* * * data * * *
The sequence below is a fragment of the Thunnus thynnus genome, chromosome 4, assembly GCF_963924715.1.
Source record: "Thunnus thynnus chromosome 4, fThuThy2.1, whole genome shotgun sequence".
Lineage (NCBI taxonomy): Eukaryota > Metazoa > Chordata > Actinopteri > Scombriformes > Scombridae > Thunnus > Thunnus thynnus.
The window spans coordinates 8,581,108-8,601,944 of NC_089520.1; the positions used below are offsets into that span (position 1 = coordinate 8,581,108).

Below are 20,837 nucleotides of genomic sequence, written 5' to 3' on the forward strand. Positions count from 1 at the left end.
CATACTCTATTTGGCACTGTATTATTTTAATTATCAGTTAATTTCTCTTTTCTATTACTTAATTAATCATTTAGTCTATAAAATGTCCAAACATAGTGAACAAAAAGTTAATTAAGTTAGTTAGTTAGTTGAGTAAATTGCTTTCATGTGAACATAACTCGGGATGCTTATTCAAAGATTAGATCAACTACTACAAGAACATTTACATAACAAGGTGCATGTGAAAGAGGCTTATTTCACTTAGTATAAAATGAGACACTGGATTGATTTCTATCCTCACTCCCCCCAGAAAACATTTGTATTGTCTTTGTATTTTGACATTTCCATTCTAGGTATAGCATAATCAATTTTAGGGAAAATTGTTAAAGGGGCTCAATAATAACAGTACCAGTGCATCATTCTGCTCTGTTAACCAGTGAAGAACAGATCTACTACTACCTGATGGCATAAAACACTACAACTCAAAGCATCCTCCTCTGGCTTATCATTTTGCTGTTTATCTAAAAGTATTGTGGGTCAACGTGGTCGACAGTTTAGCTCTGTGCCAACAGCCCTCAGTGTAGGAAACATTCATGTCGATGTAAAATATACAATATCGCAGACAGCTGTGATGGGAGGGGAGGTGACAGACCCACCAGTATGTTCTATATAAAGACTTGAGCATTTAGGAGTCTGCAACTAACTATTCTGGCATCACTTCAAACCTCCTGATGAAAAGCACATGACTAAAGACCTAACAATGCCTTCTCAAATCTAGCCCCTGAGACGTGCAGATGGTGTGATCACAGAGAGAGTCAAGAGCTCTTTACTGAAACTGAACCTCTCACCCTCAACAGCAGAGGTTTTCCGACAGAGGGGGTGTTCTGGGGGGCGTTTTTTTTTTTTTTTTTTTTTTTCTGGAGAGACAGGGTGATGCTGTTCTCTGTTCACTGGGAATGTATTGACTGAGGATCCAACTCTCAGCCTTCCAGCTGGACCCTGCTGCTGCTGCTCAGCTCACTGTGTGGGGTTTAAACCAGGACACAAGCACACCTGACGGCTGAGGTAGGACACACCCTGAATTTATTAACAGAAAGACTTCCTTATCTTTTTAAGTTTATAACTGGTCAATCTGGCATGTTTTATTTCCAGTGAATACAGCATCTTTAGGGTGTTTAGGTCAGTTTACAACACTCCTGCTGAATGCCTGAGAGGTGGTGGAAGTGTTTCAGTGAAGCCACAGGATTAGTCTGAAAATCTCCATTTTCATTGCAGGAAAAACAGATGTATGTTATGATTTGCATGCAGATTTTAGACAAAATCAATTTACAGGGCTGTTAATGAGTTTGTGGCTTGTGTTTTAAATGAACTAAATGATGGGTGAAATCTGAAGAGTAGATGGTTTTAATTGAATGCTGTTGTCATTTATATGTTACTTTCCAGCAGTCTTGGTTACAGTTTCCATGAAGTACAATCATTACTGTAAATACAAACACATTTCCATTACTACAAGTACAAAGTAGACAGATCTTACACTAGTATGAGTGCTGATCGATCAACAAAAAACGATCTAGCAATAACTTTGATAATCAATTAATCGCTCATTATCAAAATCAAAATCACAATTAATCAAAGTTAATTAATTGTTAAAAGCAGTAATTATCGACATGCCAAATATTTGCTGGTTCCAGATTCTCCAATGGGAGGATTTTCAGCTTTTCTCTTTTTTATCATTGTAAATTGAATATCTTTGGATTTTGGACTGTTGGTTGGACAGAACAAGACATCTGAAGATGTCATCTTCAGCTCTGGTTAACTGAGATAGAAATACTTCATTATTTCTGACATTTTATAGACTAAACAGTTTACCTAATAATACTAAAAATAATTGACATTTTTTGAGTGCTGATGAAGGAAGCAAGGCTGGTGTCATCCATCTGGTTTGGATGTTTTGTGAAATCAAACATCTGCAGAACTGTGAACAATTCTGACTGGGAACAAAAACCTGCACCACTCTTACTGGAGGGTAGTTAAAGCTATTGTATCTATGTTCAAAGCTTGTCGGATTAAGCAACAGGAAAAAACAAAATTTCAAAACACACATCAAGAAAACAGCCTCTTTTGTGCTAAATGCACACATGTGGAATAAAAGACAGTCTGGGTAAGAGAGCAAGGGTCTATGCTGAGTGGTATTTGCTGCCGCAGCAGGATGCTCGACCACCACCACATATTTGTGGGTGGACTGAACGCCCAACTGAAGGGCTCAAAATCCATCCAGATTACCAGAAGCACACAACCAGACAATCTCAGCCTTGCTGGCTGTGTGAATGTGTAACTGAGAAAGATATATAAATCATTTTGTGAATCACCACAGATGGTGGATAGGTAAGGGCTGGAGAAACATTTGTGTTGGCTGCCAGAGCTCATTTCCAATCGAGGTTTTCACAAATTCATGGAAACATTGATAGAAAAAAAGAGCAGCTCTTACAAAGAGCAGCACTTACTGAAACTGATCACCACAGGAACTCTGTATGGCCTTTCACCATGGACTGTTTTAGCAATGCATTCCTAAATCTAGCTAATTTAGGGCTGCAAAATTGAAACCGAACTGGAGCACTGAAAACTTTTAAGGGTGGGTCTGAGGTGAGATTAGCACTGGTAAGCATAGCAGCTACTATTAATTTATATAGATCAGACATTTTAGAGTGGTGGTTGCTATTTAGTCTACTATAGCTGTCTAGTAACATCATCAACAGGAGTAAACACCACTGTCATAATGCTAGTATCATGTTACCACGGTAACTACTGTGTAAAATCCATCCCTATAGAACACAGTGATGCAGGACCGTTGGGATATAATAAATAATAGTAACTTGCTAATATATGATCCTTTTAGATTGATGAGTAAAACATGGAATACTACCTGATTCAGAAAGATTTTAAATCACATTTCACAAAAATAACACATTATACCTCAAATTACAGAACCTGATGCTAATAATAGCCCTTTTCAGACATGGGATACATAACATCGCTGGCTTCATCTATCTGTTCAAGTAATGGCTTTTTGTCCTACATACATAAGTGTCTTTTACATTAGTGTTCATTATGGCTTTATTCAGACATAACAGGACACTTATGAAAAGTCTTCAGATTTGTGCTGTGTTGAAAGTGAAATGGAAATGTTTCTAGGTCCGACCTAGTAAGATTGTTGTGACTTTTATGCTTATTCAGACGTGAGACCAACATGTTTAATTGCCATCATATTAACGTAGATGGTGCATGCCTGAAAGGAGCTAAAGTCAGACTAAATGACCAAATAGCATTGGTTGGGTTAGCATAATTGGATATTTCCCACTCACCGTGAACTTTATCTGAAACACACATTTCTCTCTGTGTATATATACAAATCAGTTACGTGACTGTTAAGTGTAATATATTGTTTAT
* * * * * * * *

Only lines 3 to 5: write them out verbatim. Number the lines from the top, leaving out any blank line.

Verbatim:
Lineage (NCBI taxonomy): Eukaryota > Metazoa > Chordata > Actinopteri > Scombriformes > Scombridae > Thunnus > Thunnus thynnus.
The window spans coordinates 8,581,108-8,601,944 of NC_089520.1; the positions used below are offsets into that span (position 1 = coordinate 8,581,108).

Below are 20,837 nucleotides of genomic sequence, written 5' to 3' on the forward strand. Positions count from 1 at the left end.